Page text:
Kekalainen’s playing career came to an end in the mid-’90s after time on both sides of the pond, including 55 NHL games with Boston and Ottawa. With a bachelor’s degree in management from Clarkson and a master’s earned in Finland, he was still wearing skates when players started asking him for business advice. By the fall after his retirement, Kekalainen had formed an agency with Bill Zito, the man who serves as Columbus’s assistant GM today. He had 40 clients — including some bound for terrific NHL careers like Kimmo Timonen and Sami Kapanen.
The 52-year-old Kekalainen jokes he made a poor financial decision pivoting to team management after a few years, but also lists that as another life-defining move. For proof, consider the fact he still gets chills thinking about the 1998 HIFK championship team he put together in Helsinki, a squad considered one of the all-timers in Finland’s Liiga.
Just as a couple North Americans on that outfit — goalie Tim Thomas and defenceman Brian Rafalski — went on to achieve great NHL success, Kekalainen began carving out a sparkling reputation as a scout with the Senators after he shifted focus back to the world’s top circuit. When Pleau hired him to be the Blues’ director of amateur scouting in 2002, the job interview was the first time the two really sat down for a proper chat. “He’s a confident person and he knew what he wanted to do,” says Pleau. “You knew he would be a general manager someday, but he wasn’t in any hurry. He felt he still had some unfinished business at the amateur level.”
Scouting may call to mind the more boring, long-game aspects of team-building, but there’s a fierceness required for it, too. If you’re an area scout trying to get the team to draft a guy you found, be prepared to pound the table. Mike Antonovich would hound Kekalainen endlessly to go see somebody like T.J. Oshie play before St. Louis selected him. That’s probably why Kekalainen later hired Antonovich to work for the Jackets — the self-assurance with which he carries himself is something the GM also seeks out in others. “They gotta believe in themselves and not sit on the fence, and push you to make those decisions,” Kekalainen says. “That’s what I most respect about guys like [Antonovich], that he would just push and believe in his guys and wouldn’t let you off the hook until you liked [the prospect] as much as he did.”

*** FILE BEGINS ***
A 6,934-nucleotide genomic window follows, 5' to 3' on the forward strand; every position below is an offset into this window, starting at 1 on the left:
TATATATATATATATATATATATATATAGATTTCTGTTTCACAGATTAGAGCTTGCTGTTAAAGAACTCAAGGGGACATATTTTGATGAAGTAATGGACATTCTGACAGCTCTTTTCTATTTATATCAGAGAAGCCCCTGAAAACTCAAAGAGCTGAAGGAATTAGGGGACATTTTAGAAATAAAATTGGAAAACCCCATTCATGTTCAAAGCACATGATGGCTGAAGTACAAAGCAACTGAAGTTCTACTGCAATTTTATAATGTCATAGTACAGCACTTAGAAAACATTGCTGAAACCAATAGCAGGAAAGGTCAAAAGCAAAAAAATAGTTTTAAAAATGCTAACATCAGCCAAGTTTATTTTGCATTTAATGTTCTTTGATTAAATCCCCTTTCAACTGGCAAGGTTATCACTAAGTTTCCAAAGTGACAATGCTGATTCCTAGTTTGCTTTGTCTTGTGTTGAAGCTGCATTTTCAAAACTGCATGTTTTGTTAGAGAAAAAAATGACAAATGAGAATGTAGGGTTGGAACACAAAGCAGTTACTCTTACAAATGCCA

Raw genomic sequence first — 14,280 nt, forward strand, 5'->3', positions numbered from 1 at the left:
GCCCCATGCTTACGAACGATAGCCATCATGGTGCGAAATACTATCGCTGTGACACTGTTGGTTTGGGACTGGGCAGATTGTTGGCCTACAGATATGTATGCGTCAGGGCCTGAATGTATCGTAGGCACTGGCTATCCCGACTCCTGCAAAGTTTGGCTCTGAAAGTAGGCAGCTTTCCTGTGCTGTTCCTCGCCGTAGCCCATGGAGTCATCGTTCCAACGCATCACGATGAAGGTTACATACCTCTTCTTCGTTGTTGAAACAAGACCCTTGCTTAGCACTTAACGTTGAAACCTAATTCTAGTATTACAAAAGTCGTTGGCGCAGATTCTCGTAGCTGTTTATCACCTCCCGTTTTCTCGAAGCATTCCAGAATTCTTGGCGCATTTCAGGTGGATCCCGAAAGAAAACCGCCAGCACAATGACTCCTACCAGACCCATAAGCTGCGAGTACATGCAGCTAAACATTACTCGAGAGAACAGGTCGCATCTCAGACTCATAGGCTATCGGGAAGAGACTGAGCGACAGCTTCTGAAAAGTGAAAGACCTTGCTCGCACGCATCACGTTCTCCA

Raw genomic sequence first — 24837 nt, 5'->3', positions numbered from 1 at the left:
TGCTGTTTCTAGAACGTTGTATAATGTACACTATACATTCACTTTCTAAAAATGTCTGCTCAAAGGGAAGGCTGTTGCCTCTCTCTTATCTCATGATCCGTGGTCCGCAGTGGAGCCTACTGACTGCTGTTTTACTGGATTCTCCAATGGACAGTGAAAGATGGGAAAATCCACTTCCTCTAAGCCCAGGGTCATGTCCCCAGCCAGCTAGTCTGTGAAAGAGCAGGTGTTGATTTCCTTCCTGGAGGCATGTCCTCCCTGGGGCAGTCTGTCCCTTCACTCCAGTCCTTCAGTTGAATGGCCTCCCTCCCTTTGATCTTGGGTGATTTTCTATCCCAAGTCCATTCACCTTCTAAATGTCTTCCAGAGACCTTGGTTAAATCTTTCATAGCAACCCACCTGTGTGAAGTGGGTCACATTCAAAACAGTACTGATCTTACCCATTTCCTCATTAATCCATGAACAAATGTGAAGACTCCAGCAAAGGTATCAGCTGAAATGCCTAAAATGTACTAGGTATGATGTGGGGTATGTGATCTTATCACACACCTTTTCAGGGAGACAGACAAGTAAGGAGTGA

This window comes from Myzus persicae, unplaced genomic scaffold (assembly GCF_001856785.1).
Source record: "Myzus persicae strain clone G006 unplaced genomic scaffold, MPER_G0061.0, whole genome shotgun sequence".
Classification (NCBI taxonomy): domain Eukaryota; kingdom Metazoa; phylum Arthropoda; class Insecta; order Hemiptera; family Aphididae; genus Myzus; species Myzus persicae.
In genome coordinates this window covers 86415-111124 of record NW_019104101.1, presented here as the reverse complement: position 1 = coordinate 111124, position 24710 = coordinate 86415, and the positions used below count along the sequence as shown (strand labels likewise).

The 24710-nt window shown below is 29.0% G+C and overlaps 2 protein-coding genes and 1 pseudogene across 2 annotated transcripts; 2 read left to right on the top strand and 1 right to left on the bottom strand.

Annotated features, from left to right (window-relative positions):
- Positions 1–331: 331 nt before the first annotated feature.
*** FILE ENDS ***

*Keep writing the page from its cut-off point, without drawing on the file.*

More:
Make no mistake, the largely overlooked work done in Columbus on the ground level emboldened the group to make the splash that grabbed everyone’s attention. Sure, there’s going to be a lot of sitting and watching at upcoming drafts due to a lack of picks, but Kekalainen is quick to point out Columbus made all its moves without surrendering prized prospects like Texier, Liam Foudy and Emil Bemstrom. He believes the Jackets — whose farm team wound up dispatching Tampa’s, by the way — simply paid widely accepted market prices to improve. And if everyone eligible to walk away in a couple months exercises that option, the existing young core of Jones, Zach Werenski and Pierre-Luc Dubois will soon be joined by the next wave of support.
“We don’t think we’re taking any crazy chances,” says Kekalainen. “Because we weren’t considered a Cup contender, everybody is like, “Ooh, ahh, they’re mortgaging their future; we don’t feel that way at all. If you have 10 great prospects of the same age, they’re not going to all play for you anyway. Our future is in good shape. We can afford to sacrifice some draft picks to get some immediate help, and that’s what we did. This was not a thing that happened at the deadline. This was a thing we’ve been thinking about all year.”
Now they’re in the process, they hope, of experiencing a payoff even the most optimistic soul in a sea of ecstatic Blue Jackets supporters didn’t dare imagine. Panarin and Duchene shared the team scoring lead following the third game of Columbus’s series versus Boston — a win that put the Jackets up two games to one. Bobrovsky not only found his peak form down the stretch, but carried it over into the second season for the first time in his career. And in no corner of the building will you find a hint of satisfaction yet.
“It wasn’t just my goal to become a GM, it was my goal to become a GM and win the Stanley Cup,” Kekalainen says.